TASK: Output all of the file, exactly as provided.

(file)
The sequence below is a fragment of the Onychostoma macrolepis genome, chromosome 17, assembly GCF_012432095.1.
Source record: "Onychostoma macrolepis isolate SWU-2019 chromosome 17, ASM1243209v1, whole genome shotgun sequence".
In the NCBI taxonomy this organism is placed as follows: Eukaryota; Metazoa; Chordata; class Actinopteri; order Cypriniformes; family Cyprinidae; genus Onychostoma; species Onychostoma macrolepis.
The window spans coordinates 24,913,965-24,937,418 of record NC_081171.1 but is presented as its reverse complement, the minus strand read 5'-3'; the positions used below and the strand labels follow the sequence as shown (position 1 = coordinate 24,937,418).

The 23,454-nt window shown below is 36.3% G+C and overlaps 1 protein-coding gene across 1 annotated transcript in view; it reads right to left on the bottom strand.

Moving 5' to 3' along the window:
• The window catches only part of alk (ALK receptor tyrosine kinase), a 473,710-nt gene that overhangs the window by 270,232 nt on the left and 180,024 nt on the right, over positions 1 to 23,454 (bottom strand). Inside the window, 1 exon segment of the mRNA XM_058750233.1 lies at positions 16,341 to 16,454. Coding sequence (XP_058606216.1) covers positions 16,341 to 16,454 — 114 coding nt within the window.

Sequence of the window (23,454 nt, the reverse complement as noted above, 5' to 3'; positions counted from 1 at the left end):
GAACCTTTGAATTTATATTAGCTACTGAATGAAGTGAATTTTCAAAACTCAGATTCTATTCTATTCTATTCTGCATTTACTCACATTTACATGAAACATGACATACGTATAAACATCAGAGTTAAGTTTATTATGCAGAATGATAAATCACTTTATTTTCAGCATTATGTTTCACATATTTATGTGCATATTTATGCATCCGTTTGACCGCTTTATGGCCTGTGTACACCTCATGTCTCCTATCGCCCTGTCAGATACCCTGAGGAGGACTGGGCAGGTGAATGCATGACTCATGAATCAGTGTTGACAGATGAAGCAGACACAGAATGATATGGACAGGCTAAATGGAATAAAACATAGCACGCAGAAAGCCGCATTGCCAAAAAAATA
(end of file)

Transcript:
The sequence below is a fragment of the Onychostoma macrolepis genome, chromosome 17, assembly GCF_012432095.1.
Source record: "Onychostoma macrolepis isolate SWU-2019 chromosome 17, ASM1243209v1, whole genome shotgun sequence".
In the NCBI taxonomy this organism is placed as follows: Eukaryota; Metazoa; Chordata; class Actinopteri; order Cypriniformes; family Cyprinidae; genus Onychostoma; species Onychostoma macrolepis.
The window spans coordinates 24,913,965-24,937,418 of record NC_081171.1 but is presented as its reverse complement, the minus strand read 5'-3'; the positions used below and the strand labels follow the sequence as shown (position 1 = coordinate 24,937,418).

The 23,454-nt window shown below is 36.3% G+C and overlaps 1 protein-coding gene across 1 annotated transcript in view; it reads right to left on the bottom strand.

Moving 5' to 3' along the window:
• The window catches only part of alk (ALK receptor tyrosine kinase), a 473,710-nt gene that overhangs the window by 270,232 nt on the left and 180,024 nt on the right, over positions 1 to 23,454 (bottom strand). Inside the window, 1 exon segment of the mRNA XM_058750233.1 lies at positions 16,341 to 16,454. Coding sequence (XP_058606216.1) covers positions 16,341 to 16,454 — 114 coding nt within the window.

Sequence of the window (23,454 nt, the reverse complement as noted above, 5' to 3'; positions counted from 1 at the left end):
GAACCTTTGAATTTATATTAGCTACTGAATGAAGTGAATTTTCAAAACTCAGATTCTATTCTATTCTATTCTGCATTTACTCACATTTACATGAAACATGACATACGTATAAACATCAGAGTTAAGTTTATTATGCAGAATGATAAATCACTTTATTTTCAGCATTATGTTTCACATATTTATGTGCATATTTATGCATCCGTTTGACCGCTTTATGGCCTGTGTACACCTCATGTCTCCTATCGCCCTGTCAGATACCCTGAGGAGGACTGGGCAGGTGAATGCATGACTCATGAATCAGTGTTGACAGATGAAGCAGACACAGAATGATATGGACAGGCTAAATGGAATAAAACATAGCACGCAGAAAGCCGCATTGCCAAAAAAATA